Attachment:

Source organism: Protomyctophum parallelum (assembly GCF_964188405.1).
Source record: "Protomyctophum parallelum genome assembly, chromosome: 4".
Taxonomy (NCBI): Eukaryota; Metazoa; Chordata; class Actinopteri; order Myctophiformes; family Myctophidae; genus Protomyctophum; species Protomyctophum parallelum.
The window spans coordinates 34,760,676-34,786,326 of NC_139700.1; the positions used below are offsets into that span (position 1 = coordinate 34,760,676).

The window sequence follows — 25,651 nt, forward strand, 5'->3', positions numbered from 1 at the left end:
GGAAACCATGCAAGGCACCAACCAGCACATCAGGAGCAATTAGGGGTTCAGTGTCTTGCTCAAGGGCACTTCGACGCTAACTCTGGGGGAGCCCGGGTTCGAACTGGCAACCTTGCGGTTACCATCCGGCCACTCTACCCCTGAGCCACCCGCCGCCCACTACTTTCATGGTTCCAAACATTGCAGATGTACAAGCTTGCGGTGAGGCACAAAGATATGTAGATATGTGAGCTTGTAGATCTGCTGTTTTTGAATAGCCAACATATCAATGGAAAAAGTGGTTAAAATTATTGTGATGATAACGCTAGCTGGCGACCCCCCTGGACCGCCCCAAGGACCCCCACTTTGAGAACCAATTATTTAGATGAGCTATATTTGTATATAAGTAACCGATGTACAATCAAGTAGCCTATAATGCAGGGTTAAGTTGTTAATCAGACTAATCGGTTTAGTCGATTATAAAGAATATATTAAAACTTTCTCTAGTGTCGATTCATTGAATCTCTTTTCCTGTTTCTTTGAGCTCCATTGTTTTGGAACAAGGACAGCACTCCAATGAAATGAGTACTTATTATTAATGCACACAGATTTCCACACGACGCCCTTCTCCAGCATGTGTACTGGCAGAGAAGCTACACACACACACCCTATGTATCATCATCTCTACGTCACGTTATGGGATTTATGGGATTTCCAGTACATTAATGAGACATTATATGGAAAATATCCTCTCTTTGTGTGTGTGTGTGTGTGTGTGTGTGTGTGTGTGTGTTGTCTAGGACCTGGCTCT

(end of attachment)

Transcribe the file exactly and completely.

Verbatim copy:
Source organism: Protomyctophum parallelum (assembly GCF_964188405.1).
Source record: "Protomyctophum parallelum genome assembly, chromosome: 4".
Taxonomy (NCBI): Eukaryota; Metazoa; Chordata; class Actinopteri; order Myctophiformes; family Myctophidae; genus Protomyctophum; species Protomyctophum parallelum.
The window spans coordinates 34,760,676-34,786,326 of NC_139700.1; the positions used below are offsets into that span (position 1 = coordinate 34,760,676).

The window sequence follows — 25,651 nt, forward strand, 5'->3', positions numbered from 1 at the left end:
GGAAACCATGCAAGGCACCAACCAGCACATCAGGAGCAATTAGGGGTTCAGTGTCTTGCTCAAGGGCACTTCGACGCTAACTCTGGGGGAGCCCGGGTTCGAACTGGCAACCTTGCGGTTACCATCCGGCCACTCTACCCCTGAGCCACCCGCCGCCCACTACTTTCATGGTTCCAAACATTGCAGATGTACAAGCTTGCGGTGAGGCACAAAGATATGTAGATATGTGAGCTTGTAGATCTGCTGTTTTTGAATAGCCAACATATCAATGGAAAAAGTGGTTAAAATTATTGTGATGATAACGCTAGCTGGCGACCCCCCTGGACCGCCCCAAGGACCCCCACTTTGAGAACCAATTATTTAGATGAGCTATATTTGTATATAAGTAACCGATGTACAATCAAGTAGCCTATAATGCAGGGTTAAGTTGTTAATCAGACTAATCGGTTTAGTCGATTATAAAGAATATATTAAAACTTTCTCTAGTGTCGATTCATTGAATCTCTTTTCCTGTTTCTTTGAGCTCCATTGTTTTGGAACAAGGACAGCACTCCAATGAAATGAGTACTTATTATTAATGCACACAGATTTCCACACGACGCCCTTCTCCAGCATGTGTACTGGCAGAGAAGCTACACACACACACCCTATGTATCATCATCTCTACGTCACGTTATGGGATTTATGGGATTTCCAGTACATTAATGAGACATTATATGGAAAATATCCTCTCTTTGTGTGTGTGTGTGTGTGTGTGTGTGTGTGTGTGTGTTGTCTAGGACCTGGCTCT